2013 Domaine Louis Jadot (Heritiers) Beaune 1er Cru "Clos des Ursules"

SKU #1239395 95 points Wine Enthusiast

 This Beaune bottling has a dense structure that broods through its tannic outer skin. Perfumed red fruits will shortly burst out to give an opulent, rich wine with both great acidity and layers of spice that finish with freshness. Drink from 2021. (RV)  (12/2015)

94 points James Suckling

 Real purity of fruit in this with bark, dried strawberry and dried lemon peel. Full-bodied, chewy and powerful. A wonderful wine for the vintage. Structured and enticing. Needs five to six years to soften.  (6/2015)

90-92 points Robert Parker's Wine Advocate

 The 2013 Beaune 1er Cru Clos des Ursules has the most mineral-driven bouquet of Jadot's six Beaune premier crus, with impressive delineation and terroir expression. The palate is medium-bodied with crisp, chalky tannins and a silver thread of acidity interwoven through the dark cherry, iodine, cassis and red currant notes. The finish is structured and exerts a gentle grip, but the persistence is tangible, suggesting that this Clos des Ursules has a long future ahead. (NM)  (12/2014)

87-90 points Allen Meadows - Burghound

 Once more there is an abundance of menthol character to the otherwise very pretty nose that combines notes of red currant, raspberry and cherry with soft earth and floral hints. The vibrant, delineated and intense medium-bodied flavors also possess solid mid-palate concentration before culminating in a lingering and complex finish where there is notably better (if not perfect) balance.  (4/2015)

90 points Wine Spectator

 A generous style, this offers cherry, strawberry, spice and tea notes supported by a firm backbone. Balanced in an athletic way, with a dense, chewy finish. Best from 2017 through 2028. (BS)  (5/2016)

Jancis Robinson

 Monopole. Pale ruby. Rusty pale rim. Very light impact on the nose. Very pure and well etched. Notably fine. Lots of lovely ripe fruit in the middle. A real success and only Burgundy could have produced it. Not a heavyweight but really beautiful balance. Good aftertaste -- really appetising and tasty. 17.5/20 points. Drink 2017-2032. (JR)  (1/2015)


 Moderately saturated bright medium red. High-pitched perfume of red cherry, rose petal, blood orange and spices, plus a whiff of peppery herbs. Juicy and penetrating, conveying a distinctly firm edge to its cranberry, crushed herb and floral flavors. Much more primary and floral than a barrel sample last year, which showed a stronger savory earthy component. Peppery tannins give the finish a dryness and call for patience. (ST)  (5/2016)

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Pinot Noir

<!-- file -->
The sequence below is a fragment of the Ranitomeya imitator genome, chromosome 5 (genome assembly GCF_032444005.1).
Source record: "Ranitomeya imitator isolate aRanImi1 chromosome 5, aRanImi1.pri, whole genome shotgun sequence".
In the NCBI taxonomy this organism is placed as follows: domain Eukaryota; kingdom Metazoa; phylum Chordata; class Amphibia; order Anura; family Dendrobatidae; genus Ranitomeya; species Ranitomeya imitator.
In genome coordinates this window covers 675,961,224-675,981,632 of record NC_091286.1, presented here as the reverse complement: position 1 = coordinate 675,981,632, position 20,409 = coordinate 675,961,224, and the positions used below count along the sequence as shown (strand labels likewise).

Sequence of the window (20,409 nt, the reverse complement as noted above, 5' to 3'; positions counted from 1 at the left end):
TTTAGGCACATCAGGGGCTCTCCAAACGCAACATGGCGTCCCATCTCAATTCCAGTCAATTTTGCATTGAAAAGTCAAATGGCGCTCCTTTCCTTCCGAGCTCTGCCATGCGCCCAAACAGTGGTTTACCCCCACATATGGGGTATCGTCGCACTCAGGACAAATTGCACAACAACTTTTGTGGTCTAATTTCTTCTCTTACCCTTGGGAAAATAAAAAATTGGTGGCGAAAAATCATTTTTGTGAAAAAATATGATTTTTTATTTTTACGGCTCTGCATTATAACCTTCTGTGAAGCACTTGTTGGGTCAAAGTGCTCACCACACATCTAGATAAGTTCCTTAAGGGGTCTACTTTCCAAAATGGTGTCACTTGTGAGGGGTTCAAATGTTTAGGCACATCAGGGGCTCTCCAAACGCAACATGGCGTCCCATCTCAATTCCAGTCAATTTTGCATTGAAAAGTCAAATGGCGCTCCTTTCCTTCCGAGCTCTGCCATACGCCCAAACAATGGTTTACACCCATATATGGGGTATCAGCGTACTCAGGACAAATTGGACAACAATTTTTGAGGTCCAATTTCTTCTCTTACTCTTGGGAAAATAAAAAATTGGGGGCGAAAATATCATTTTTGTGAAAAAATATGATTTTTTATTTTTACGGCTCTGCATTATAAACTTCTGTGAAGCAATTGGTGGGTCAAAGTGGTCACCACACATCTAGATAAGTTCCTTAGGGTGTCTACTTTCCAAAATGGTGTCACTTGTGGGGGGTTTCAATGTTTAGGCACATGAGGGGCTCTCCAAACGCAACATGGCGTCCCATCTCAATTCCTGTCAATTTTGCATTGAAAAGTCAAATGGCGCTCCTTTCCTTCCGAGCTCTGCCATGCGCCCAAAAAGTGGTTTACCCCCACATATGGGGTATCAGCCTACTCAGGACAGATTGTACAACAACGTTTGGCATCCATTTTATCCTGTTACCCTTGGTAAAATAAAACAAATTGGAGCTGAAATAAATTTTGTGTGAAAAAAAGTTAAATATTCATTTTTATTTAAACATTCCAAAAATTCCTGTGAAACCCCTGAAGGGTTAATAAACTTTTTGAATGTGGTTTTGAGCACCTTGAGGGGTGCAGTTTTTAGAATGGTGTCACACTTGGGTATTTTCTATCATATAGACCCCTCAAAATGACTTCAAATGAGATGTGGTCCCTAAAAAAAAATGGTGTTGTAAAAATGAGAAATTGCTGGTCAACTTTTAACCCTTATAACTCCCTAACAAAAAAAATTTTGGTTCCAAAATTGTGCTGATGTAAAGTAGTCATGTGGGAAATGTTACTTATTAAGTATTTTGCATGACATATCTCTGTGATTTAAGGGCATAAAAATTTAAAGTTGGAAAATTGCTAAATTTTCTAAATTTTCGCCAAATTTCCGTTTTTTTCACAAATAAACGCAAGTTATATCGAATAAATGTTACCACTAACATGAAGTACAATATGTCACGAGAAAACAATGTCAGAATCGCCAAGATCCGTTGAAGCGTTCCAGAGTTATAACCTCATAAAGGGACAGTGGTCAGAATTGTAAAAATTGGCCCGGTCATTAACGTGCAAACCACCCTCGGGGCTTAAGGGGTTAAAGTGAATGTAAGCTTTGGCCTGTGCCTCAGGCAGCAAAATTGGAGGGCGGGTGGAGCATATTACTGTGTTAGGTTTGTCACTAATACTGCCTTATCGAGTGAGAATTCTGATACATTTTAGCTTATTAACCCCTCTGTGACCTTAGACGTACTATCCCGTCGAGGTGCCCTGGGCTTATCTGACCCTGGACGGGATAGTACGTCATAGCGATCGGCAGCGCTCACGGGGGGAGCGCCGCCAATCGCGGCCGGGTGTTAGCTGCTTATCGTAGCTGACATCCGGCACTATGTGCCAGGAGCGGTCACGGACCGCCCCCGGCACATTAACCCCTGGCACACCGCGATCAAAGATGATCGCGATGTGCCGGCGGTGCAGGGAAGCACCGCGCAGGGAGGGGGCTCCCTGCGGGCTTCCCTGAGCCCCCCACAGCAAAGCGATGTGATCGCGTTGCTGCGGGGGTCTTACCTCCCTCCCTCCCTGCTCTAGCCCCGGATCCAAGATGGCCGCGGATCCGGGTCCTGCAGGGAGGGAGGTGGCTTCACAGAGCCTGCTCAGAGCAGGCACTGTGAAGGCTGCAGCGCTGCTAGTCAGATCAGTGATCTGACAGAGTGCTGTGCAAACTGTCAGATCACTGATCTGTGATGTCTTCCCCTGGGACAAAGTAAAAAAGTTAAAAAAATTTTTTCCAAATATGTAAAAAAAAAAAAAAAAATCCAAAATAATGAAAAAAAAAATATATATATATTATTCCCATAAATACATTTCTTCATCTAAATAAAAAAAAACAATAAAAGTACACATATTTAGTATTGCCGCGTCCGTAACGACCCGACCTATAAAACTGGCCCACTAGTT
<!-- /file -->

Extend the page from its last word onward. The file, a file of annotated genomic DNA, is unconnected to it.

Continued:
- One of France's most legendary grapes and the grape that earned Burgundy its reputation. The parent of varietals like Pinot Gris/Grigio and Pinot Blanc, Pinot Noir is blue to violet to indigo in color with relatively thin skins, and it is said to have been cultivated in France for more than 2,000 years. At its best, Pinot Noir creates elegant wines that are filled with primary red fruit aromas and flavors while young, revealing with an array of secondary characteristics like earth, smoke, violet, truffle and game with age. The varietal is also known, perhaps better than any, for its ability to translate terroir, or a sense of place. While the best Pinot Noir still comes from Burgundy, it is being produced with increasing success in cooler climates around the world. In France, it is part of the trifecta of grapes that can go into Champagne, and it is also grown in Alsace, Irancy, Jura, Savoie, Lorraine and Sancerre. Outside of France it is produced under the names Pinot Nero and Blauburgunder in Italy's mountainous regions, as Spätburgunder in Germany and as Blauburgunder in Austria. In the US, Pinot Noir has found suitable growing conditions in the cooler parts of California, including Carneros, the Russian River Valley, the Anderson Valley, the Sonoma Coast, Monterey County, the Santa Lucia Highlands and Santa Barbara County, as well as in Oregon's Willamette Valley. In recent years, New Zealand has demonstrated its ability to interpret this hard-to-grow varietal, with successful bottlings coming from careful and attentive growers in Central Otago, Martinborough and Canterbury. Chile is also an up-and-coming region for Pinot Noir, creating fresh, fruit-forward, early-drinking and affordable Pinots from the coastal Casablanca Valley and the Limari Valley.


- When it comes to wine, France stands alone. No other country can beat it in terms of quality and diversity. And while many of its Region, Bordeaux, Burgundy and Champagne most obviously, produce wine as rare, as sought-after and nearly as expensive as gold, there are just as many obscurities and values to be had from little known appellations throughout the country. To learn everything there is to know about French wine would take a lifetime. To understand and appreciate French wine, one only has to begin tasting them. Click for a list of bestselling items from all of France.


- The province of eastern France, famous for its red wines produced from Pinot Noir and its whites produced from Chardonnay. (Small of amounts of Gamay and Aligoté are still grown, although these have to be labeled differently.) The most famous part of the region is known as the Côte d'Or (the Golden Slope). It is divided into the Côte de Beaune, south of the town of Beaune (famous principally for its whites), and the Côte de Nuits, North of Beaune (home of the most famous reds). In addition, the Côte Chalonnaise and the Mâconnais are important wine growing regions, although historically a clear level (or more) below the Côte d'Or. Also include by some are the regions of Chablis and Auxerrois, farther north. View our bestselling Burgundy.